Smart growth news – June 17, 2011

‘Walkability’ key to an age-friendly city
Hamilton Spectator, June 16, 2011
Walkability was identified as a key to sustainable growth by Hamilton’s Economic Summit. But it is much more than that. It is also a key to an age-friendly city — an inclusive and accessible urban environment that promotes active aging and improves the quality of life for all members of society. As defined by Christopher Leinberger in an opinion editorial in the Hamilton Spectator on May 12, walkability is “basically the ease of meeting daily needs on foot.” One measurement tool used to identify walkable neighbourhoods is the “Walk Score,” which measures distances to stores, and services in the neighbourhood.

Smart Growth to Blame For the Housing Crash? Not By a Long Shot.
Streetsblog DC, June 16, 2011
The Wall Street Journal yesterday posed the question of whether smart growth policies and land use restrictions were to blame for the housing boom and bust. The hypothesis comes from Wendell Cox, a long-time critic of smart growth, who, in a recent paper, recycled a specious argument that land use regulations caused housing prices to increase unsustainably, creating the real estate bubble and, eventually, the collapse of the housing market. Cox claims to show that differences in how metro areas regulated development explain the recent housing crisis.

Population growth to drive more compact housing
Inman News, June 16, 2011
We need to find homes for 150 million more people. With the U.S. population projected to grow that much in the next 30-40 years, that will necessitate “more compact, more mixed-use development,” and coordinated transportation planning, said Patrick Phillips, CEO for the Urban Land Institute, who spoke during a National Association of Real Estate Editors annual conference Wednesday.

How to fix crumbling U.S. roads, rails and airways
MarketWatch, June 17, 2011
If America’s prosperity depends on its roadways, the future looks pretty rough.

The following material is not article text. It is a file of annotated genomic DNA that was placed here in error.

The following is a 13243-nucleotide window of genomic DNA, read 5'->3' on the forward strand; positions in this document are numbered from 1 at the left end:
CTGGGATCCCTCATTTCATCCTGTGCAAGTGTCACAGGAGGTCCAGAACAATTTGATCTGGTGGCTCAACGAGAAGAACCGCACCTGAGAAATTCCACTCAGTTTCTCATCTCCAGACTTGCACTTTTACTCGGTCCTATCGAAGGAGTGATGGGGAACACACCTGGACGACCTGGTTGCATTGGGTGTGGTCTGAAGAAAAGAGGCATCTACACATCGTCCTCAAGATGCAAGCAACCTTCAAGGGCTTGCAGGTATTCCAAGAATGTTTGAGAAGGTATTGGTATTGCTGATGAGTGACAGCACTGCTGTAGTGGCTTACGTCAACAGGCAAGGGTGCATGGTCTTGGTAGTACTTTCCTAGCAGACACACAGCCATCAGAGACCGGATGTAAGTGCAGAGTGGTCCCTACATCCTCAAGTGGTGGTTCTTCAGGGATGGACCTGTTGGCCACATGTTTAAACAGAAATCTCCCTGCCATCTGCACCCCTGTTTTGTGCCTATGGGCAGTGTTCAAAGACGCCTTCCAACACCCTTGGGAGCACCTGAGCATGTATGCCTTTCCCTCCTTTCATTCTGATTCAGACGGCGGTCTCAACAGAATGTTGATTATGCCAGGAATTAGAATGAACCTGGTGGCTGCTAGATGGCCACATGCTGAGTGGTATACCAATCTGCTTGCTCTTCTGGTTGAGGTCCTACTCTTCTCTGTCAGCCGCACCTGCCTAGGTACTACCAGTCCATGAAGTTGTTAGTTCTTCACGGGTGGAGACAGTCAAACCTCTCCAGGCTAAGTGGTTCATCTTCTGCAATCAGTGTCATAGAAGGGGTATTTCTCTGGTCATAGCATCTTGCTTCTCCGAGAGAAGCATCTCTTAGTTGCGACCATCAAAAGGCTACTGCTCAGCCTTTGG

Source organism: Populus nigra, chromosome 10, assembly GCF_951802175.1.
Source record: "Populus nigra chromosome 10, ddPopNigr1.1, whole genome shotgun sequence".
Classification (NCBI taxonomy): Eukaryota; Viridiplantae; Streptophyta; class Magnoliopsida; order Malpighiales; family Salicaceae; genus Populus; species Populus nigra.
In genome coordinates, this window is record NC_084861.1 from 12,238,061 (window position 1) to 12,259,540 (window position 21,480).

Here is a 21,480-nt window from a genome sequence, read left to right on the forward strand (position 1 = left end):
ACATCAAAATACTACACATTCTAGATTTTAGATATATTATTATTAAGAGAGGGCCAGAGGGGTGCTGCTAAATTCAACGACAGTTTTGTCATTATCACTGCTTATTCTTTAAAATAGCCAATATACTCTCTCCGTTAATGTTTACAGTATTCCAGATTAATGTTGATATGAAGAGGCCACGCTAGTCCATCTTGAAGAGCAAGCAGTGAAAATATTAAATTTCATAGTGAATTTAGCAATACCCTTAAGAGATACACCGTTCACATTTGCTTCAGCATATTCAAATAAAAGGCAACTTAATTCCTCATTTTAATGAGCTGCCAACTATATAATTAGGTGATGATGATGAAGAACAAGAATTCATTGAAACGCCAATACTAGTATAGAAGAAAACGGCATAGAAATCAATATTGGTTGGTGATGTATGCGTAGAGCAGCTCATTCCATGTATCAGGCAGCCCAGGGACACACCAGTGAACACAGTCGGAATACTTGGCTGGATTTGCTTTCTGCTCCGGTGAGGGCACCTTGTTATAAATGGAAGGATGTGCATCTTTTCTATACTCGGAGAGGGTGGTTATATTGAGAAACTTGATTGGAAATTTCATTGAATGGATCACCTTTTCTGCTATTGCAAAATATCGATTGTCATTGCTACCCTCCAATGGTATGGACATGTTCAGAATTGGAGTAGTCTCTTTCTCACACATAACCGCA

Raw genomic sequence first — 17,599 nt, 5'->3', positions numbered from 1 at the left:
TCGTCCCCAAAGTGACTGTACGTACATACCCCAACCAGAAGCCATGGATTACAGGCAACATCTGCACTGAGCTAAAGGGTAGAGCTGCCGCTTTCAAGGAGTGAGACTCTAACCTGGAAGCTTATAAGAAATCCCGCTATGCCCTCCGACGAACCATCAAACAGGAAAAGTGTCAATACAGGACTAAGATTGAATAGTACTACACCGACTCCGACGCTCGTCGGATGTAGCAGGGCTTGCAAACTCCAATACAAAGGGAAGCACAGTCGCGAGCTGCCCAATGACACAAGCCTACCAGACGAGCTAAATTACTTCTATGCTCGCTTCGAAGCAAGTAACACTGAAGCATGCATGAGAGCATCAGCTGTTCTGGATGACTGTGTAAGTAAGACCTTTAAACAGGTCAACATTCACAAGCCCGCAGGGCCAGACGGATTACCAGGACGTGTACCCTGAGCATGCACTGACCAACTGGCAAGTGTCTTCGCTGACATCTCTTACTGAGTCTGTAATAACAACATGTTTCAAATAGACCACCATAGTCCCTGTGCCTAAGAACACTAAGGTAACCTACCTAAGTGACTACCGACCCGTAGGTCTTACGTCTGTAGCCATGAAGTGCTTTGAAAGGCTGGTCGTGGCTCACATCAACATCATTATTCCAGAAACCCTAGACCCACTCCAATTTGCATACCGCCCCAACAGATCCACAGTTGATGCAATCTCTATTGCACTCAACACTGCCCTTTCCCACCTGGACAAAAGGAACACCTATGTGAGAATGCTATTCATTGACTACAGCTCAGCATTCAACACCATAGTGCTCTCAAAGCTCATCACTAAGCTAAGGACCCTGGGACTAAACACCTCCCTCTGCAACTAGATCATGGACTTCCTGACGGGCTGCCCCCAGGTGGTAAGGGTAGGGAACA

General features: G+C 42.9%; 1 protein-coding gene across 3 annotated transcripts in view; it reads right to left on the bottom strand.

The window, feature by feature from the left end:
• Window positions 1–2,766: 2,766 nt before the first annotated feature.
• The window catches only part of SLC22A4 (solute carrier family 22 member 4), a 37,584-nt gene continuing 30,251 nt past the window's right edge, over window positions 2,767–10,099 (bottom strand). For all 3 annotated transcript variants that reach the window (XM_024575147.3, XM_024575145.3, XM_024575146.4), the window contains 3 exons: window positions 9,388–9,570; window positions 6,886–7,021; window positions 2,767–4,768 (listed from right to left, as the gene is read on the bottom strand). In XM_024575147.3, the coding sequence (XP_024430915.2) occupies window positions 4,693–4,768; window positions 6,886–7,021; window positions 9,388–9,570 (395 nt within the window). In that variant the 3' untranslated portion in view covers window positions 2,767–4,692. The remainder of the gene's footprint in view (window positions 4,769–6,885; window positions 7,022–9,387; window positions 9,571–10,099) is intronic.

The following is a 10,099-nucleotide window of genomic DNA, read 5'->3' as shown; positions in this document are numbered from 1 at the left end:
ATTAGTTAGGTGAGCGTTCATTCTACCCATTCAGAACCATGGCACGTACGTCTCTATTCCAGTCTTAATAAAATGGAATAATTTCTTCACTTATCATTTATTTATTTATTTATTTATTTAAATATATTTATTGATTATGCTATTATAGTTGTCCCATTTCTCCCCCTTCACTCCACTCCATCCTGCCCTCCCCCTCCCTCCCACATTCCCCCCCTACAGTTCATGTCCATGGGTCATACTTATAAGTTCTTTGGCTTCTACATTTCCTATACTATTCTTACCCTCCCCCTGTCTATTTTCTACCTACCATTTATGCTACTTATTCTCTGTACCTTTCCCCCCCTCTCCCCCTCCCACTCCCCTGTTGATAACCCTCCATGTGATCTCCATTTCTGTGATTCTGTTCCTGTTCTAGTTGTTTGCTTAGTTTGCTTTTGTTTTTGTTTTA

After more than a decade of declining tax revenue in the United States, highways are crumbling, rail lines are overburdened and airline corridors are congested. Factor in the economic weakness, the public’s tax-cutting mindset and geopolitical instability, and an already shaky situation looks ready to worsen for commerce, jobs and several industries that are crucial for transportation infrastructure.

Using, improving public transit key, Sierra Club rep says
The Times Leader (Penn.), June 16, 2011
An area representative of the Sierra Club says today’s observance of Dump the Pump Day is a great way to save money on gas and help improve the environment, but it should also be a reminder for people to let their elected officials know they want an improved public transportation system.

LI leaders honored for smart growth
Long Island Business News, June 16, 2011
Civic leaders, developers and elected officials from across Long Island will be among the 600 people expected to attend the 10th annual Smart Growth Awards from Vision Long Island on Friday.

Report criticizes KC area for older people’s lack of public transportation options
Kansas City Star, June 16, 2011
Among metropolitan areas its size, the Kansas City area has the most neighborhoods with poor access to transportation options for senior residents who no longer drive.
In its size group — of 1 million to 3 million — Kansas City ranked worse than Oklahoma City; Fort Worth/Arlington, Texas; Nashville, Tenn.; and Raleigh-Durham, N.C.

Dump the Pump Day promotes public transportation
San Francisco Chronicle, June 17, 2011
There are hundreds of gleaming, comfy machines zipping all over the Bay Area every day that save you money if you ride them, a batch of experts wanted everyone to know Thursday.

Planners Look to Attract Businesses
Seacoast Online (New Hampshire), June 17, 2011
Planning Board members met on Tuesday, June 14 to discuss an update to the town’s Master Plan.
The Planning Board tries to update a section of the Master Plan each year, said Town Planner Diane Hardy, to take a fresh look at areas in town. Their aim in the revision and rewrite of Chapter 6 is to create a more economically feasible town, which would draw in business and provide opportunity for economic growth.

Multi-Family Is The Future Of CA Housing
KPBS (San Diego Public Radio) “On-Ramp” blog, June 16, 2011
The crummy housing market may be the biggest drag on the U.S economy. And the one glimmer of hope in California is not what the housing industry was hoping for. Living in multi-family houses close to jobs, of course, isn’t such a bad thing. Some people even call it “smart growth.” Whether you like it or not, we might have to start getting used to it.